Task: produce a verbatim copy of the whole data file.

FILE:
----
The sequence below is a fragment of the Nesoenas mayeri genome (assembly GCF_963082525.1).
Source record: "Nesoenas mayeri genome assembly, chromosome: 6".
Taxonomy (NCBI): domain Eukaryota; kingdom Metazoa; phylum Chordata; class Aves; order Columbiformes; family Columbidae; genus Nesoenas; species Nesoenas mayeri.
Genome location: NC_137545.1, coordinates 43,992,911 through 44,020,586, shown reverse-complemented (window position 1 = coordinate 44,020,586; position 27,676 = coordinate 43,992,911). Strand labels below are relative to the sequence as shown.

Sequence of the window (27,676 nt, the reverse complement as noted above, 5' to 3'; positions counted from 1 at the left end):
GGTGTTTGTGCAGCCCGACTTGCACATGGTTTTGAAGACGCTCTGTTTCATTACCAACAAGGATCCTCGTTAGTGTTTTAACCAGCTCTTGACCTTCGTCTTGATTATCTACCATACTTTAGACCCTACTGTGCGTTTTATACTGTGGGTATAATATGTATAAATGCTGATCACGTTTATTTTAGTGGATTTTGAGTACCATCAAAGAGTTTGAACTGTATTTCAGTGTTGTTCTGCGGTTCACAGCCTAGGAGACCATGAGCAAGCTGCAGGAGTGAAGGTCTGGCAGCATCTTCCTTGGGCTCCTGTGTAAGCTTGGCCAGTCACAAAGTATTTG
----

The sequence below is a fragment of the Nesoenas mayeri genome (assembly GCF_963082525.1).
Source record: "Nesoenas mayeri genome assembly, chromosome: 6".
Taxonomy (NCBI): domain Eukaryota; kingdom Metazoa; phylum Chordata; class Aves; order Columbiformes; family Columbidae; genus Nesoenas; species Nesoenas mayeri.
Genome location: NC_137545.1, coordinates 43,992,911 through 44,020,586, shown reverse-complemented (window position 1 = coordinate 44,020,586; position 27,676 = coordinate 43,992,911). Strand labels below are relative to the sequence as shown.

Sequence of the window (27,676 nt, the reverse complement as noted above, 5' to 3'; positions counted from 1 at the left end):
GGTGTTTGTGCAGCCCGACTTGCACATGGTTTTGAAGACGCTCTGTTTCATTACCAACAAGGATCCTCGTTAGTGTTTTAACCAGCTCTTGACCTTCGTCTTGATTATCTACCATACTTTAGACCCTACTGTGCGTTTTATACTGTGGGTATAATATGTATAAATGCTGATCACGTTTATTTTAGTGGATTTTGAGTACCATCAAAGAGTTTGAACTGTATTTCAGTGTTGTTCTGCGGTTCACAGCCTAGGAGACCATGAGCAAGCTGCAGGAGTGAAGGTCTGGCAGCATCTTCCTTGGGCTCCTGTGTAAGCTTGGCCAGTCACAAAGTATTTG